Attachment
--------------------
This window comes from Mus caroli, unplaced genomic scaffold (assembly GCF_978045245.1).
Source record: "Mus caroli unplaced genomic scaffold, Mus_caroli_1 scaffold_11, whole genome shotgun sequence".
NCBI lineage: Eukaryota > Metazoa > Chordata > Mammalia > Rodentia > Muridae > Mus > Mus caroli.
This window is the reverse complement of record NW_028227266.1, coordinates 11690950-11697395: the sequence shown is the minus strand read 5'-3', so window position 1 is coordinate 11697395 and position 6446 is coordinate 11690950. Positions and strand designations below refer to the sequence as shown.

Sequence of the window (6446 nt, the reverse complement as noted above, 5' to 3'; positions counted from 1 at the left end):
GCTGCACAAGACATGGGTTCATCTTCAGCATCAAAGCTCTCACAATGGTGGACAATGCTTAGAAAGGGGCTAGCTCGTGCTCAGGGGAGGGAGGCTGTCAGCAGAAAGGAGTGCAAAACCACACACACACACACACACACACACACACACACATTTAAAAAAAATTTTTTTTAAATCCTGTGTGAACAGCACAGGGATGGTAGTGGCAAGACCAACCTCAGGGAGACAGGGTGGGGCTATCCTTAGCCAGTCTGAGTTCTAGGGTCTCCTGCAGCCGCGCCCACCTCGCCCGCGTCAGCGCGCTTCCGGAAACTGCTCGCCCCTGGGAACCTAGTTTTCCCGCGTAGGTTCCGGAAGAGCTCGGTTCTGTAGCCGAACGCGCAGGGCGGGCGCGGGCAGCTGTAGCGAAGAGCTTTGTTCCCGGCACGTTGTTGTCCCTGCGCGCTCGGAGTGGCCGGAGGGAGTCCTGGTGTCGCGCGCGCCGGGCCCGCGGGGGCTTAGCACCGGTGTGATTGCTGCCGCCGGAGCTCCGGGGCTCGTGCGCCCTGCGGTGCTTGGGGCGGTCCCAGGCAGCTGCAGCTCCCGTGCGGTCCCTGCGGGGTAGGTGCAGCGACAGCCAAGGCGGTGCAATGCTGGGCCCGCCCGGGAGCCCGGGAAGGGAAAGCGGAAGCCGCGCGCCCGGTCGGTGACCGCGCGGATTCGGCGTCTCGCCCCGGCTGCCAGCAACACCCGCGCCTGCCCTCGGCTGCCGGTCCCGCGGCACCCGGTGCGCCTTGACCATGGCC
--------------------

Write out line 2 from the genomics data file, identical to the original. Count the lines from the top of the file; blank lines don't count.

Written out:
Source record: "Mus caroli unplaced genomic scaffold, Mus_caroli_1 scaffold_11, whole genome shotgun sequence".